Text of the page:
Two years into his new job as the sheriff of Maricopa County, Arizona, Paul Penzone is slowly making progress in a court-ordered overhaul of an agency that discriminated against Latinos under the 24-year tenure of Sheriff Joe Arpaio, reports KSL.com. Penzone has worked to improve the agency’s compliance with the overhaul and is seeking ways to restore trust with the county’s Latino community. Penzone has been praised for reforms such as retraining dispatchers to screen out race-based calls that don’t allege criminal conduct, so that police are not sent out if there is no genuine public safety concern.
While the county has made modest improvements, it is far from ridding itself of bias. A recent audit of traffic stops in the county by Arizona State University researchers found the average length of traffic stops for Latinos remained three minutes longer than for white drivers, though this disparity has decreased since the overhaul. Penzone has also been criticized for allowing federal authorities to check the immigration status of people held in jails, though he does not detain people after their ordered release for this purpose like his predecessor had done.
Florida Judges are Not Blameless for Biased Plea Deals
After the Sarasota Herald-Tribune published its “Bias on the bench” series identifying racially disparate felony drug sentences in Florida, “judges were quick to wash their hands of responsibility,” report Michael Braga, Josh Salman, and Daphne Duret. Although they pointed to prosecutors and the plea negotiation process as the sources of the problem, Florida’s judges have the authority to be involved early in plea negotiations and to reject deals that they see as unjust.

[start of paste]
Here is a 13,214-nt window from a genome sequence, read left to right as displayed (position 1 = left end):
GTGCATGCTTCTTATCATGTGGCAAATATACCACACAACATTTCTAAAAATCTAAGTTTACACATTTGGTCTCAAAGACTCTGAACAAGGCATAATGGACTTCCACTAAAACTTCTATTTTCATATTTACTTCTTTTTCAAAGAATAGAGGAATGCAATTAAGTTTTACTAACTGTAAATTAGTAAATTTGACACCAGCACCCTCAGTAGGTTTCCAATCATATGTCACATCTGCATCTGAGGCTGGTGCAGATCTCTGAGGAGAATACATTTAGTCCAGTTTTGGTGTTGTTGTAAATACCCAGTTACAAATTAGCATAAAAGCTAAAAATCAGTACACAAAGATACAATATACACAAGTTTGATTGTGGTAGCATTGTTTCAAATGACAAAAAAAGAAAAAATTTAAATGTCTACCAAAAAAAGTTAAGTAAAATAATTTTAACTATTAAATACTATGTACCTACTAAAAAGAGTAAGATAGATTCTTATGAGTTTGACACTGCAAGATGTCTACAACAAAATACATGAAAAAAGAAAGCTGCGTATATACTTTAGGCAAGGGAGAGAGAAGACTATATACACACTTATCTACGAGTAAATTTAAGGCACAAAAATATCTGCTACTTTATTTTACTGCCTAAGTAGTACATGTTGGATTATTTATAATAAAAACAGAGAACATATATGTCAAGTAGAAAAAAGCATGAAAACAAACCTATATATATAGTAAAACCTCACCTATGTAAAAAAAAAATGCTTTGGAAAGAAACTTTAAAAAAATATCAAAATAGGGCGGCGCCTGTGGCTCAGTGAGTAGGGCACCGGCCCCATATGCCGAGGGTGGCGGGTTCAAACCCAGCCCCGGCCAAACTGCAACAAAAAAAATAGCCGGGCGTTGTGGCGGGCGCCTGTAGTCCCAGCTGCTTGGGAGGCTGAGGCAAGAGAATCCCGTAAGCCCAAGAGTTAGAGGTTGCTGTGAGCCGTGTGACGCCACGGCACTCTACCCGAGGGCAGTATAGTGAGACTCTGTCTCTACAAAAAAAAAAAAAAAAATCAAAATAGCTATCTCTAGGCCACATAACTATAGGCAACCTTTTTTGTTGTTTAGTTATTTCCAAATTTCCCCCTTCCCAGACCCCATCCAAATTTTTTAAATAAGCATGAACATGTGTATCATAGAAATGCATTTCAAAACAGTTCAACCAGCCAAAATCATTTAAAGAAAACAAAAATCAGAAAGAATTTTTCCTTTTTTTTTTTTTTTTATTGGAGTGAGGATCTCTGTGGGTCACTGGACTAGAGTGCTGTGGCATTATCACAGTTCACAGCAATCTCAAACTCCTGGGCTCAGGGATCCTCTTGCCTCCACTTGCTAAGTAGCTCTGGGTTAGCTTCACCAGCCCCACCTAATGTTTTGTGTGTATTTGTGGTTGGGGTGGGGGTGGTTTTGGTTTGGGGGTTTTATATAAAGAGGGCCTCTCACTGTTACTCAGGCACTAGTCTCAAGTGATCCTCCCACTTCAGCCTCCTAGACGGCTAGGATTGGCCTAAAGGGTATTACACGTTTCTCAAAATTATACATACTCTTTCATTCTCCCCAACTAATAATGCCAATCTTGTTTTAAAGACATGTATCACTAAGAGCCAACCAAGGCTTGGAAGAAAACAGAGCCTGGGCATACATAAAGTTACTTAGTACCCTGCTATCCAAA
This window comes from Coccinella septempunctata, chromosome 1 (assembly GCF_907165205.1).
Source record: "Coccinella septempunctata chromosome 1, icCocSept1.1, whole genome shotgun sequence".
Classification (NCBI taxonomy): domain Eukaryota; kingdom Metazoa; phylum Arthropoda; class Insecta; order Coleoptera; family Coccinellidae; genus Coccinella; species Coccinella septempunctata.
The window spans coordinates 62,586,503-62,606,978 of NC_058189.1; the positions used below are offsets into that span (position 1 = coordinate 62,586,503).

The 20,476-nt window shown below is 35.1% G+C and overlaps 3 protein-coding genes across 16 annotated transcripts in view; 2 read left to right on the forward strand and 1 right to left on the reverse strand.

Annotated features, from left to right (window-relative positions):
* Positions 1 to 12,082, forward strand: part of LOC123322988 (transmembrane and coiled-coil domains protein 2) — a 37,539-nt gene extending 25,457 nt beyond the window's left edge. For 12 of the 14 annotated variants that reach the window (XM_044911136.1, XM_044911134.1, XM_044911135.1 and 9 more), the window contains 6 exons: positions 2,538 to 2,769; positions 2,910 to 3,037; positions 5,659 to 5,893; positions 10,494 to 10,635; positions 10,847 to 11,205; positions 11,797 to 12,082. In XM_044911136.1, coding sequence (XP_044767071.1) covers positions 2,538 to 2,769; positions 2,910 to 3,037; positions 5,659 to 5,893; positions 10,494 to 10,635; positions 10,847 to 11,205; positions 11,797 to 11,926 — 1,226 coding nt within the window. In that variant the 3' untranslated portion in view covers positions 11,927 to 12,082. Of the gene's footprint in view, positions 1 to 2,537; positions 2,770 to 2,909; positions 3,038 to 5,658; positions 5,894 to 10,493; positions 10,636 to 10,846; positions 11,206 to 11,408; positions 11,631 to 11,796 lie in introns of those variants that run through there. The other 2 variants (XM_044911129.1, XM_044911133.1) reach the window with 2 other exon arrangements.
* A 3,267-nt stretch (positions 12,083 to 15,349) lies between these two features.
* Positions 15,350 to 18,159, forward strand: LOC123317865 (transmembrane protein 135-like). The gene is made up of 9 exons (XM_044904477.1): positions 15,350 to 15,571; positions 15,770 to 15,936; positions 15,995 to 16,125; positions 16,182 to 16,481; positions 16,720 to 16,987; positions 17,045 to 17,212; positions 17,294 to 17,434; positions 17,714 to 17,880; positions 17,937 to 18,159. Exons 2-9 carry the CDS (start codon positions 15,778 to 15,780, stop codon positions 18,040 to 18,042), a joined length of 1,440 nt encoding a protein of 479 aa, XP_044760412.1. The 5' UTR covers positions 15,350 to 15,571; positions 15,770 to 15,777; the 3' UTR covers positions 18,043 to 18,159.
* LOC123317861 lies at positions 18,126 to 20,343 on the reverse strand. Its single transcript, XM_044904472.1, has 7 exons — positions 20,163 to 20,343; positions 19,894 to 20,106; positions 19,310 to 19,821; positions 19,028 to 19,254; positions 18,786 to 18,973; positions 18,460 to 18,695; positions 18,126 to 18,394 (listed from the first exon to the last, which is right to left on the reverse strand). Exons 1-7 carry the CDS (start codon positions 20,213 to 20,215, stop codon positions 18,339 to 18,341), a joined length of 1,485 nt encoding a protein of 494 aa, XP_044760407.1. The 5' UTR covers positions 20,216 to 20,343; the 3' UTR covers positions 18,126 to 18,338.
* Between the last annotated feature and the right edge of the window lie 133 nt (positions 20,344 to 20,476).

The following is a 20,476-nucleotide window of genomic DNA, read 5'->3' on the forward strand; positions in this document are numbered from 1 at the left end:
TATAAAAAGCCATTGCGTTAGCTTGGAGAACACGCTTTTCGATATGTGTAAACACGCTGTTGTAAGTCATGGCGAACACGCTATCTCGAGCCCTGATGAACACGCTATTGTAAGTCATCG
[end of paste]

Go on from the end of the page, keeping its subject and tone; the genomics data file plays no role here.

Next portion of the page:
Judges have been slow to embrace technology that would enable them to analyze trends in the thousands of criminal case decisions made every year. The Herald-Tribune recommends that judges, prosecutors, public defenders, and law enforcement officers use data to monitor their outcomes, increase their racial diversity to better relate to clients, and receive implicit bias training to overcome biases.
Racially Biased Jury Selection in North Carolina
North Carolina prosecutors’ “peremptory challenges are indeed a vehicle for veiled racial bias that results in juries less sympathetic to defendants of color,” writes Wake Forest Law Professor Ronald Wright in a New York Times Op-Ed, based on his forthcoming journal article with Kami Chavis and Gregory Parks. By collecting statewide jury selection records as part of the Jury Sunshine Project, they found that prosecutors removed twice as many potential black jurors as white jurors. Nonwhite jurors were statistically more likely to acquit, which may be leading to prosecutors using peremptory challenges to shape juries that are less sympathetic to defendants.
Biased jury selection is problematic because it results in defendants not being judged by a jury that reflects a cross-section of their community—a Sixth Amendment violation—and contributes to the perceived illegitimacy of the justice system among communities of color. To remedy the problem, Wright recommends that state courts follow the model of Washington state and outlaw peremptory challenges premised on factors highly correlated with race, like “prior contact with law enforcement” or “living in a high-crime neighborhood.” He also recommends that states make all jury selection information available online and searchable.